The righteous care about justice for the poor, but the wicked have no such concern. (Proverbs 29:7)
A quick perusal of the use of the word “justice” in the Bible reveals something that is key to the nature of God. “For I, the Lord, love justice; I hate robbery and wrongdoing” (Isaiah 61:8). Numerous times He is called a God of justice. Now about half the time this is tied to championing what is right and the judgment of wrongdoing, but half the time it is tied to the innocent, the poor and to foreigners — in other words, people who are not likely to receive fair treatment. “Do not pervert justice or show partiality” (Deuteronomy 16:19). These things are high on God’s list of national concerns, and since we are a democracy as well as followers of Christ, they should be our concerns as well.
Those who question the existence of a loving God based on the poverty and oppression that is in the world (how could He allow such a thing?) would find, if they looked into the word of God in greater detail, a God who is just as concerned, if not, more than they are about treating everyone fairly. And if God is concerned about this, how can we not be? Or as my friend Tony Campolo says, “Our hearts should be broken by the things that break the heart of God.” It definitely breaks the heart of God when the poor, the innocent and the foreigners are treated as less than those who are more privileged, or when someone is deprived of food, clothing and shelter for the crime of being born where they were born.
Marti often defines justice by posing the question: “Is it just if where you live determines whether you live?” Who can control where they live, what family they were born into, what privileges they have or don’t have? This is an injustice because this is not a just world. We need to care about this and do what we can to right it through our support of those who are seeking to change these situations by providing food, shelter, small business loans and jobs that would not exist otherwise.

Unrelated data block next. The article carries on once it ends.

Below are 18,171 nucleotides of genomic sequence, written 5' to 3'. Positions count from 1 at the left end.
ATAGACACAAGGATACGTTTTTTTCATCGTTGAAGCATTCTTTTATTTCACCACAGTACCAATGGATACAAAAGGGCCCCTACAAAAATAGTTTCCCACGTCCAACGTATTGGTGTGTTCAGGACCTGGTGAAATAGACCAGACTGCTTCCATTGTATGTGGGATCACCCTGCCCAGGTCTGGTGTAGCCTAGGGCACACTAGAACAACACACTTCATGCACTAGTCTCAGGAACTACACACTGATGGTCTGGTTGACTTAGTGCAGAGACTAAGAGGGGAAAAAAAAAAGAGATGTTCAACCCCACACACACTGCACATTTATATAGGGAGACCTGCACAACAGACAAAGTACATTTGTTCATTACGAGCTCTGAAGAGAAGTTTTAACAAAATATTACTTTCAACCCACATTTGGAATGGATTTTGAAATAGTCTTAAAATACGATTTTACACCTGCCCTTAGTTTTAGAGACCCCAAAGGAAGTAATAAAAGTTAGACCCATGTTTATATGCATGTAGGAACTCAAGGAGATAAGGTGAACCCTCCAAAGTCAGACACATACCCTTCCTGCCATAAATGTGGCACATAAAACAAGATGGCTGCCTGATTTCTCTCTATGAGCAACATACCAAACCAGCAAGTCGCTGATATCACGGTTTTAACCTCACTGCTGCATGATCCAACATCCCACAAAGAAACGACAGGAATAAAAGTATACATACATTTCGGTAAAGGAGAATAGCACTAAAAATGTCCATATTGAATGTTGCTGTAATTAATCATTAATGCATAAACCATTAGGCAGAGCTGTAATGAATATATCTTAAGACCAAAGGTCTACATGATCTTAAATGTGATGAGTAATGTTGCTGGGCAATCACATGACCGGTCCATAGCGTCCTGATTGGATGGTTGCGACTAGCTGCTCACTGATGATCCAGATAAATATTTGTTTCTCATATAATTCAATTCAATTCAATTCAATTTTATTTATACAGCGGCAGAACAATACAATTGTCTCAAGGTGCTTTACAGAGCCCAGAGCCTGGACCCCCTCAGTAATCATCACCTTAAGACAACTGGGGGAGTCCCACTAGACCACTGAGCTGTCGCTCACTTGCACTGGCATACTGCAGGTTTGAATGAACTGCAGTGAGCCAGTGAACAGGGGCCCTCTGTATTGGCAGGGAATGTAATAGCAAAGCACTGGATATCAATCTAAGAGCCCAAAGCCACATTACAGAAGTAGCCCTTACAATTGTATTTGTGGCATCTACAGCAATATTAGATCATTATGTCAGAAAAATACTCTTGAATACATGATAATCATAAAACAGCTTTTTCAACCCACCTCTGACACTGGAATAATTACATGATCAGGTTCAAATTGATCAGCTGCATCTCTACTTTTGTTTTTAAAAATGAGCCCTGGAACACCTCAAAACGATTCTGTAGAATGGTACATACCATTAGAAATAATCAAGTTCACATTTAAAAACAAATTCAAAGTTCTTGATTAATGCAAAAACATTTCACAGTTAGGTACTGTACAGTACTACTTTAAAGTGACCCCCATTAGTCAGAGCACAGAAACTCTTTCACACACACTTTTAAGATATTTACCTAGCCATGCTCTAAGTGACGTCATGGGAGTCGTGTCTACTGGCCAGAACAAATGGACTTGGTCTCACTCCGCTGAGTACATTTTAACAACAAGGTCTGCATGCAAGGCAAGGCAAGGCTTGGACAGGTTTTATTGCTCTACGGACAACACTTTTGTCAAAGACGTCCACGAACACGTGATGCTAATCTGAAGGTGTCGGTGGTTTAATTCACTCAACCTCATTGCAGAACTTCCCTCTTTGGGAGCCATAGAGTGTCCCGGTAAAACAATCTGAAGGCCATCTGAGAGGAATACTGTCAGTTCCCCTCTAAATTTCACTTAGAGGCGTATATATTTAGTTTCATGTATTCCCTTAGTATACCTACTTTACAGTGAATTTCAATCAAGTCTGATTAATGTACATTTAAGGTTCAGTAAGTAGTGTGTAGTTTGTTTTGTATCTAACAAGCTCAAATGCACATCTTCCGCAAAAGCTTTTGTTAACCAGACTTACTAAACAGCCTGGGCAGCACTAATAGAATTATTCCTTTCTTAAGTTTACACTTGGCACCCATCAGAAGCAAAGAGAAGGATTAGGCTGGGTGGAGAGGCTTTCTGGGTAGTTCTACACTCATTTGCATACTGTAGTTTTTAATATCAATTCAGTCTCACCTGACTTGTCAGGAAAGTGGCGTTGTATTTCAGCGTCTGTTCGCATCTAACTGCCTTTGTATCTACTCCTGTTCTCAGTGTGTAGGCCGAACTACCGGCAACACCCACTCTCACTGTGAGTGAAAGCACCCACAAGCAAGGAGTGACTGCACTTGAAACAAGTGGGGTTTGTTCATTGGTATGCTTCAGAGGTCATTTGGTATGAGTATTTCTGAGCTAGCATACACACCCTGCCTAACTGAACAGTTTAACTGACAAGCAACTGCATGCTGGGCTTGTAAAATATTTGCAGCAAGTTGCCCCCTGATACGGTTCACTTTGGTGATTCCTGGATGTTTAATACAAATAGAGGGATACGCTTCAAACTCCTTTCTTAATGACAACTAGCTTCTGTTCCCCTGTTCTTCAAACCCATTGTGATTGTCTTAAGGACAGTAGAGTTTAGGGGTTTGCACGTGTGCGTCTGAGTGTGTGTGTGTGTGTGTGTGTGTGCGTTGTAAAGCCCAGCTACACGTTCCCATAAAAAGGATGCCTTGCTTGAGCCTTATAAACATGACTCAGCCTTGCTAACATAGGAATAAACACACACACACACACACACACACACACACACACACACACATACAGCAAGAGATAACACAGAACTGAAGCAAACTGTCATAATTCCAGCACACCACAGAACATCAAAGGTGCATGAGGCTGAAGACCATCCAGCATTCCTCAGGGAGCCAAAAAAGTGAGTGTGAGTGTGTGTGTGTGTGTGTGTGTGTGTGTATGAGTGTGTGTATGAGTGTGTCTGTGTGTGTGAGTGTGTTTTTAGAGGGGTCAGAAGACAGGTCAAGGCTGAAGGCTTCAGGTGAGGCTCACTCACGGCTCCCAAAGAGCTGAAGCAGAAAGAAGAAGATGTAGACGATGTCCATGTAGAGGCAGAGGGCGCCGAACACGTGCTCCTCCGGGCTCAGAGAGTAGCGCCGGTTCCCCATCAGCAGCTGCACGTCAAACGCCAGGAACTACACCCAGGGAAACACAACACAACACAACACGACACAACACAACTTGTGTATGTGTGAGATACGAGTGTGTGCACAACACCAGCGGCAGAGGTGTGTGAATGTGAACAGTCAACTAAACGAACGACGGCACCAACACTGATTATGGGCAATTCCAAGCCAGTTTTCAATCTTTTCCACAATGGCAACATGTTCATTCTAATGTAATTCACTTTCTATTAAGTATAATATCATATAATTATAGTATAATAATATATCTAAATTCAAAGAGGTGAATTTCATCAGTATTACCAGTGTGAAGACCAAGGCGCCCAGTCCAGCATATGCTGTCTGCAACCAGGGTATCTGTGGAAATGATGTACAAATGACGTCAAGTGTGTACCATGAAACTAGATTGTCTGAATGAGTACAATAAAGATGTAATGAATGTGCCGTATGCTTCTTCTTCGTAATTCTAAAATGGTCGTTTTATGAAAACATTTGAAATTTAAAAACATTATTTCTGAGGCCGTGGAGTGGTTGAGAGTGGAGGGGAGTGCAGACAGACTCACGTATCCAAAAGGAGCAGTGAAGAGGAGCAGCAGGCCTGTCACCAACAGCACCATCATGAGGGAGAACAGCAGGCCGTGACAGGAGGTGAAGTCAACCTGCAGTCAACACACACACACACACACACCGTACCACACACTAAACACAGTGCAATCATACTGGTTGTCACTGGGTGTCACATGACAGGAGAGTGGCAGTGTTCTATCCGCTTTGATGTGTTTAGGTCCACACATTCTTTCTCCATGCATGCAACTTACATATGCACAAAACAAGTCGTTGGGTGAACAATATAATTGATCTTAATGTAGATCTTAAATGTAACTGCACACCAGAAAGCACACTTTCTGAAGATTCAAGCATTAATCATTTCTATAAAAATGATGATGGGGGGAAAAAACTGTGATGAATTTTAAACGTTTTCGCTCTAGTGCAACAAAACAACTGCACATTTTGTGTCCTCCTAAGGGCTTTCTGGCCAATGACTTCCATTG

What does this mean for you and me today?
It means to seek, however we are able, to support those whose lives are being threatened by where they live, to see everyone we meet as equally deserving of the rights and privileges we would afford ourselves, and to treat every human being, regardless of race, religion or citizenship, with the dignity that behooves a creation of God in the image of God.
I publish this today as a reminder of the values we hold as key to our commitment as followers of Christ here at the Catch, and because these are values that are being threatened by opposing trends of isolation, self-preservation, and ethnic supremacy found to be prevalent in Europe and America today. It used to be that being a good Christian also made you also a good American; now being a follower of Christ may put you at odds with the prevailing mood of the country, but then, from the beginning, being countercultural has always been familiar territory for followers of Christ.